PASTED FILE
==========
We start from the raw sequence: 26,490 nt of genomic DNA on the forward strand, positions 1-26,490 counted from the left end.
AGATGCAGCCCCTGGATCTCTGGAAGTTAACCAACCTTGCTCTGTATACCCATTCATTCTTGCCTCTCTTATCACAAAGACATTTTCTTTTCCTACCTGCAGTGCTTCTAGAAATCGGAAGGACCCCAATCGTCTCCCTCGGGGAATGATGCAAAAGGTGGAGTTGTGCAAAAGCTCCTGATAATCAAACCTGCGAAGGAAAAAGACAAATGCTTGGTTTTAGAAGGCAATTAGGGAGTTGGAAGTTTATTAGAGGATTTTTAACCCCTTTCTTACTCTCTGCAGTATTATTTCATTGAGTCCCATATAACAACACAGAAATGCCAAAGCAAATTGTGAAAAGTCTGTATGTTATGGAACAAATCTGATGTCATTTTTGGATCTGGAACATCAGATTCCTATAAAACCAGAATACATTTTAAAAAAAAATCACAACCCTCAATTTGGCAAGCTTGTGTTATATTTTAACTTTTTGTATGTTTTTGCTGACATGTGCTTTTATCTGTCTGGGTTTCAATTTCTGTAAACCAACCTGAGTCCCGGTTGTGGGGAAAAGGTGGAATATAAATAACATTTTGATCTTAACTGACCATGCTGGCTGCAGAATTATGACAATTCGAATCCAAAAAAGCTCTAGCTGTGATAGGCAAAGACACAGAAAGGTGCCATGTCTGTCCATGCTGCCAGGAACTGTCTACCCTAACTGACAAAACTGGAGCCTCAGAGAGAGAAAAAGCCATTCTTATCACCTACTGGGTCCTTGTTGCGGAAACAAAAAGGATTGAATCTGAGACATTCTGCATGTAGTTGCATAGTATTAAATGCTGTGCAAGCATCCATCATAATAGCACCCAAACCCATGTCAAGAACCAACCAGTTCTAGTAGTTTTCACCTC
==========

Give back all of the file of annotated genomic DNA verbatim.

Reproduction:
We start from the raw sequence: 26,490 nt of genomic DNA on the forward strand, positions 1-26,490 counted from the left end.
AGATGCAGCCCCTGGATCTCTGGAAGTTAACCAACCTTGCTCTGTATACCCATTCATTCTTGCCTCTCTTATCACAAAGACATTTTCTTTTCCTACCTGCAGTGCTTCTAGAAATCGGAAGGACCCCAATCGTCTCCCTCGGGGAATGATGCAAAAGGTGGAGTTGTGCAAAAGCTCCTGATAATCAAACCTGCGAAGGAAAAAGACAAATGCTTGGTTTTAGAAGGCAATTAGGGAGTTGGAAGTTTATTAGAGGATTTTTAACCCCTTTCTTACTCTCTGCAGTATTATTTCATTGAGTCCCATATAACAACACAGAAATGCCAAAGCAAATTGTGAAAAGTCTGTATGTTATGGAACAAATCTGATGTCATTTTTGGATCTGGAACATCAGATTCCTATAAAACCAGAATACATTTTAAAAAAAAATCACAACCCTCAATTTGGCAAGCTTGTGTTATATTTTAACTTTTTGTATGTTTTTGCTGACATGTGCTTTTATCTGTCTGGGTTTCAATTTCTGTAAACCAACCTGAGTCCCGGTTGTGGGGAAAAGGTGGAATATAAATAACATTTTGATCTTAACTGACCATGCTGGCTGCAGAATTATGACAATTCGAATCCAAAAAAGCTCTAGCTGTGATAGGCAAAGACACAGAAAGGTGCCATGTCTGTCCATGCTGCCAGGAACTGTCTACCCTAACTGACAAAACTGGAGCCTCAGAGAGAGAAAAAGCCATTCTTATCACCTACTGGGTCCTTGTTGCGGAAACAAAAAGGATTGAATCTGAGACATTCTGCATGTAGTTGCATAGTATTAAATGCTGTGCAAGCATCCATCATAATAGCACCCAAACCCATGTCAAGAACCAACCAGTTCTAGTAGTTTTCACCTC